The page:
BHP Billiton’s productivity agenda has grown profits strongly in the first half of the 2014 financial year, with the miner reporting an underlying result that was 31 per cent better than last year and 12 per cent better than expected.
The $US7.8 billion underlying result was well above analyst expectations, and has allowed BHP to raise interim dividends steadily, but not spectacularly, from US57¢ to US0.59¢.
The significant improvement in profitability was put down to BHP’s investment in higher production and improved efficiency at its existing operations, while pulling back spending by 25 per cent.
The company estimated its productivity campaign had achieved cost and volume efficiencies worth $US4.9 billion so far, and promised to continue growing that number in the second half.
As part of that agenda, hundreds of BHP staff lost their jobs and some mines were closed.
The $US7.8 billion underlying profit was a clear improvement on the $US5.68 billion underlying earnings that BHP announced one year ago, and it further builds on expectations that BHP will grow full year profits in fiscal 2014 for the first time since 2011.
A consensus of analysts had expected underlying earnings to be $US6.95 billion, while UBS had predicted $US6.88 billion.
Attributable profit was 81 per cent higher than last year’s half year total at $US8.1 billion.
BHP chief executive Andrew Mackenzie said the company was making good on its promises.
‘‘The commitment we made 18 months ago to deliver more tonnes and more barrels from our existing infrastructure at a lower unit cost is delivering tangible results,’’ he said.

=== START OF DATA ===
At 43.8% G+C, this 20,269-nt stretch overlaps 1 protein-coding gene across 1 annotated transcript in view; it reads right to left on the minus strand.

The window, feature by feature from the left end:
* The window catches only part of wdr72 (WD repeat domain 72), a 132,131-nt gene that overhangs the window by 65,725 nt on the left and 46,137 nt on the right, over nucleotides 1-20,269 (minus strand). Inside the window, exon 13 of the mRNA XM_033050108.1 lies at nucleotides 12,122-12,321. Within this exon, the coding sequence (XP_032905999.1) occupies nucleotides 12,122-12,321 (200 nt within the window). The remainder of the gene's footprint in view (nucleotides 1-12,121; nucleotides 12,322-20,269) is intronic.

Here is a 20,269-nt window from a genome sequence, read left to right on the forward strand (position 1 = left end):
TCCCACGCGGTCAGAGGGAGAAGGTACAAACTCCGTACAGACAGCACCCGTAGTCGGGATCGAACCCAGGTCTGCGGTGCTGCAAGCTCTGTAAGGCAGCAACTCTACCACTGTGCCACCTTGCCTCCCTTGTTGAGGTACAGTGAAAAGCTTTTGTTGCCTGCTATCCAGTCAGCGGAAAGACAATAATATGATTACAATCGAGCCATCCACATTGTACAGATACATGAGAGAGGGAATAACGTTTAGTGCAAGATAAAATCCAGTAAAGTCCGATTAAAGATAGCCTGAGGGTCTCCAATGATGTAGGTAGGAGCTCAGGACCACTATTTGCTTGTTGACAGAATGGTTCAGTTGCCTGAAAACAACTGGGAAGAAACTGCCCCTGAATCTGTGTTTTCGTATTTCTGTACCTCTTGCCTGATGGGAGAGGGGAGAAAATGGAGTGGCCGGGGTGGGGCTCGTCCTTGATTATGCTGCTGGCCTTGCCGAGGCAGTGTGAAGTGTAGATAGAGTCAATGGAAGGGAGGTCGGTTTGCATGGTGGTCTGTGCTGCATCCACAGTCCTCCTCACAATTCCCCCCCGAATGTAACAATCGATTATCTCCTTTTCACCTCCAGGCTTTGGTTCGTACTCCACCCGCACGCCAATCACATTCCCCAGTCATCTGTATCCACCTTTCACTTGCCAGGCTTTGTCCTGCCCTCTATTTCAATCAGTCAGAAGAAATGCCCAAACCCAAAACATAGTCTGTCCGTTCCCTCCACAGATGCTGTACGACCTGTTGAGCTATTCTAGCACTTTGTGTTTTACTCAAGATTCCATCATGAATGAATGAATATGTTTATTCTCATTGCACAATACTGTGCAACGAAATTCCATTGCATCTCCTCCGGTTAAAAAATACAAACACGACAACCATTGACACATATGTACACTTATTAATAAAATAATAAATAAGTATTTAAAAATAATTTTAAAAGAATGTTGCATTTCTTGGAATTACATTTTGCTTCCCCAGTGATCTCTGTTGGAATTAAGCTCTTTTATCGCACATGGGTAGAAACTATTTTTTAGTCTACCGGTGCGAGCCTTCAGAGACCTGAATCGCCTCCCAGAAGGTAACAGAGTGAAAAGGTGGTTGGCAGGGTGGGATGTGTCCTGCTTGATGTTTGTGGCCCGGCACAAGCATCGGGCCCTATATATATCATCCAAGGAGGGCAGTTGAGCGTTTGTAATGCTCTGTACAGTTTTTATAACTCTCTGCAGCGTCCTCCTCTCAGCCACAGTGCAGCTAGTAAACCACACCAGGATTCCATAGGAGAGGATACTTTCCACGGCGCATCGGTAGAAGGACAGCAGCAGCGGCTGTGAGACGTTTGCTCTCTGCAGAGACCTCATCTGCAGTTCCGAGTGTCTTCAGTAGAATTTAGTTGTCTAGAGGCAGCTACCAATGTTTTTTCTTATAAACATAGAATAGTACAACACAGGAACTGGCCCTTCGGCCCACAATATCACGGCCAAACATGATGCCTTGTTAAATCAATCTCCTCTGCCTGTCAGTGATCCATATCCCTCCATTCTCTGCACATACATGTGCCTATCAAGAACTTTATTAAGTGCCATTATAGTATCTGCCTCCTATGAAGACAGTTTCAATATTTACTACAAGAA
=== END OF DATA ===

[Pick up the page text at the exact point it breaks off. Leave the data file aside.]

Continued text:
The US59¢ dividend was slightly more frugal than the US60¢ that UBS had expected, but was consistent with the US2¢ rises seen in each of the past two sets of February results.
In a reference to BHP’s progressive dividend policy, chief executive Andrew Mackenzie said the dividend rise was “in line with our practices”.
Under those practices, BHP is typically more inclined to give a significant boost to dividends at its full year results in August.
Holders of BHP’s Australian shares will be paid the dividend in Australian dollars, meaning that local shareholders will get a much bigger dividend that last year once currency fluctuations are taken into account.
The Australian currency has fallen in value by close to 11 per cent since February 2013, meaning the dividend is close to 9¢ higher than last year in Australian dollar terms.
BHP has subtly hinted that a round of special dividends or share buybacks could be possible within about six months.
BHP has tied such a round of ‘‘capital management’’ to debt milestones, saying previously that it could consider such special returns to shareholders once net debt had reached $US25 billion.
Net debt was standing at $US27.1 billion this morning, but was forecast by BHP to fall to about $US25 billion by the end of the 2014 financial year.
Mr Mackenzie confirmed this morning that such special returns were still possible so long as the debt reduction was achieved.
‘‘It is bringing towards us a discussion of capital management, that of course is a decision that the board have to take, and if we deliver that level of indebtedness towards the end of this financial year I will come back to you at the full year with the authority of our board to talk about future capital management,’’ he said.
In note published shortly after the results were announced, UBS analyst Glyn Lawcock said buybacks were the most likely form of special return.